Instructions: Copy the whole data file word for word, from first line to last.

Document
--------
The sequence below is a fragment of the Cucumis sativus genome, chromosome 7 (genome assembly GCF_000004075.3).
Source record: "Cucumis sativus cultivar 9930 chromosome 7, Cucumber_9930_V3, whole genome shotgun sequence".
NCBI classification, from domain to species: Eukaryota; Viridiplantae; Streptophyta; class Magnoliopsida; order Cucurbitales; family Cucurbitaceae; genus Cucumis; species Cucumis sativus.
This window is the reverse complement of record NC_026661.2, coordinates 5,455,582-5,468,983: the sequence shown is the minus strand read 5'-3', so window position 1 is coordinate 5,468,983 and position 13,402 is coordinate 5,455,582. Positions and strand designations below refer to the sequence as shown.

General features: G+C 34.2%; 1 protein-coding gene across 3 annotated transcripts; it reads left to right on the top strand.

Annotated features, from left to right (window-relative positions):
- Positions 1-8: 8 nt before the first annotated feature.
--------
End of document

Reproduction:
The sequence below is a fragment of the Cucumis sativus genome, chromosome 7 (genome assembly GCF_000004075.3).
Source record: "Cucumis sativus cultivar 9930 chromosome 7, Cucumber_9930_V3, whole genome shotgun sequence".
NCBI classification, from domain to species: Eukaryota; Viridiplantae; Streptophyta; class Magnoliopsida; order Cucurbitales; family Cucurbitaceae; genus Cucumis; species Cucumis sativus.
This window is the reverse complement of record NC_026661.2, coordinates 5,455,582-5,468,983: the sequence shown is the minus strand read 5'-3', so window position 1 is coordinate 5,468,983 and position 13,402 is coordinate 5,455,582. Positions and strand designations below refer to the sequence as shown.

General features: G+C 34.2%; 1 protein-coding gene across 3 annotated transcripts; it reads left to right on the top strand.

Annotated features, from left to right (window-relative positions):
- Positions 1-8: 8 nt before the first annotated feature.